“Good science requires good record keeping.”¹
The laboratory notebook has changed little over hundreds of years. Part journal, part scrapbook, it is a record of both what a researcher thinks and what she does. It documents her day-to-day hypotheses, experiments, observations, analyses, and conclusions. Think of Leonardo da Vinci’s sketches of a flying machine or Darwin’s detailed field notes from his voyage on the Beagle. In today’s modern laboratories, researchers use the same kind of bound paper notebook to document their work.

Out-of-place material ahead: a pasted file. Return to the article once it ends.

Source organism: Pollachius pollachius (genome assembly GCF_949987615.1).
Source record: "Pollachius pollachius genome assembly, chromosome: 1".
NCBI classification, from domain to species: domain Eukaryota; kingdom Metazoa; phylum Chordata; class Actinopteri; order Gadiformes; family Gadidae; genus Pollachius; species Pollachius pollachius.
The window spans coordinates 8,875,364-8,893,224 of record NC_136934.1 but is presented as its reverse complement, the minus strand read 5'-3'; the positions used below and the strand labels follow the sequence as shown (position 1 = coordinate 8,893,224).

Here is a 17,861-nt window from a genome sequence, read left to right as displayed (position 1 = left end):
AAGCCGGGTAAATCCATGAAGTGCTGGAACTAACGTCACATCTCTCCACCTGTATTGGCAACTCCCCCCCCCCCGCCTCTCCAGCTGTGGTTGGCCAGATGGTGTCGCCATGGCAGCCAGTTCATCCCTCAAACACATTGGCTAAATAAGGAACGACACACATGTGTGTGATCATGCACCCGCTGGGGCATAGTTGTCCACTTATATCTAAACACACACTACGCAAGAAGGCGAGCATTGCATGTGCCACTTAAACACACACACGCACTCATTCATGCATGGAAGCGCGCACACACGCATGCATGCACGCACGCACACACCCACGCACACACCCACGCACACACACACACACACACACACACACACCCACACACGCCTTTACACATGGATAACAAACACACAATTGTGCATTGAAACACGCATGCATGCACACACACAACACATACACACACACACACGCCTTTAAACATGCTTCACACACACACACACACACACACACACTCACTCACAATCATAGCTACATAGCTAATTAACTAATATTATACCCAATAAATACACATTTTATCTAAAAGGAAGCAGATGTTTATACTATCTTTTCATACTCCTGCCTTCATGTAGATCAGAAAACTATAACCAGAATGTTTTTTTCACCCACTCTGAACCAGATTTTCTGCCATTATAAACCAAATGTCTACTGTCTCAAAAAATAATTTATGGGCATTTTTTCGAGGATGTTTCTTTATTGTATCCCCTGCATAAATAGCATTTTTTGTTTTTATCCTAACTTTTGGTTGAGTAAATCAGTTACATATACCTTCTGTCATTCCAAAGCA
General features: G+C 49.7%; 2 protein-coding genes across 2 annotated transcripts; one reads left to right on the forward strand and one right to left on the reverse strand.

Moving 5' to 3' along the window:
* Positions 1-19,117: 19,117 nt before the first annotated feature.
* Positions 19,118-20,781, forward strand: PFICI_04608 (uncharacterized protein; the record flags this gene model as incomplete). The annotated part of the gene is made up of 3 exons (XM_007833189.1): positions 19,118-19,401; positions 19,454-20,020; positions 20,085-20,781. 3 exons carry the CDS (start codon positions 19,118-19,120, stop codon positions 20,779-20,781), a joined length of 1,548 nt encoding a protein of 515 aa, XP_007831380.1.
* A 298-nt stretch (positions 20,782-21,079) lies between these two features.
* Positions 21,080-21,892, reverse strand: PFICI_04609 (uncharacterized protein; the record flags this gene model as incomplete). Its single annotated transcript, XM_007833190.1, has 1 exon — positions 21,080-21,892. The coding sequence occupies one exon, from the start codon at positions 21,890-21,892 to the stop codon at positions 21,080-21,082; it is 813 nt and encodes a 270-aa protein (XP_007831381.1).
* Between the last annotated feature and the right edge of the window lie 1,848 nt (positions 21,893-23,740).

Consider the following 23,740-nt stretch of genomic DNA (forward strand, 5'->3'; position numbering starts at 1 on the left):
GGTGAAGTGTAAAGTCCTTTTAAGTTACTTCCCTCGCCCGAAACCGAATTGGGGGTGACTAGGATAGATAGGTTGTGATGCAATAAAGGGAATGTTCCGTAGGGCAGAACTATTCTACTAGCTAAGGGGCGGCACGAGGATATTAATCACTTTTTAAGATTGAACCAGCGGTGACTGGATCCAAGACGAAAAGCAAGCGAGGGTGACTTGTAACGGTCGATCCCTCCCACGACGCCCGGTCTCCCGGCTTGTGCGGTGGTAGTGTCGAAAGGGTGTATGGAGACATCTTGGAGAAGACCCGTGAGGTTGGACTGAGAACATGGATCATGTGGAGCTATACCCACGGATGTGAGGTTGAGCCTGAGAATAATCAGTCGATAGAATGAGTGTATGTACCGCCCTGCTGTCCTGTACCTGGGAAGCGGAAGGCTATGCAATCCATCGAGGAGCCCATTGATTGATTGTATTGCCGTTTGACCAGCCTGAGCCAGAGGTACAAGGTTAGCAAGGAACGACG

The 1876 notebook of Alexander Graham Bell, who patented the first practical telephone.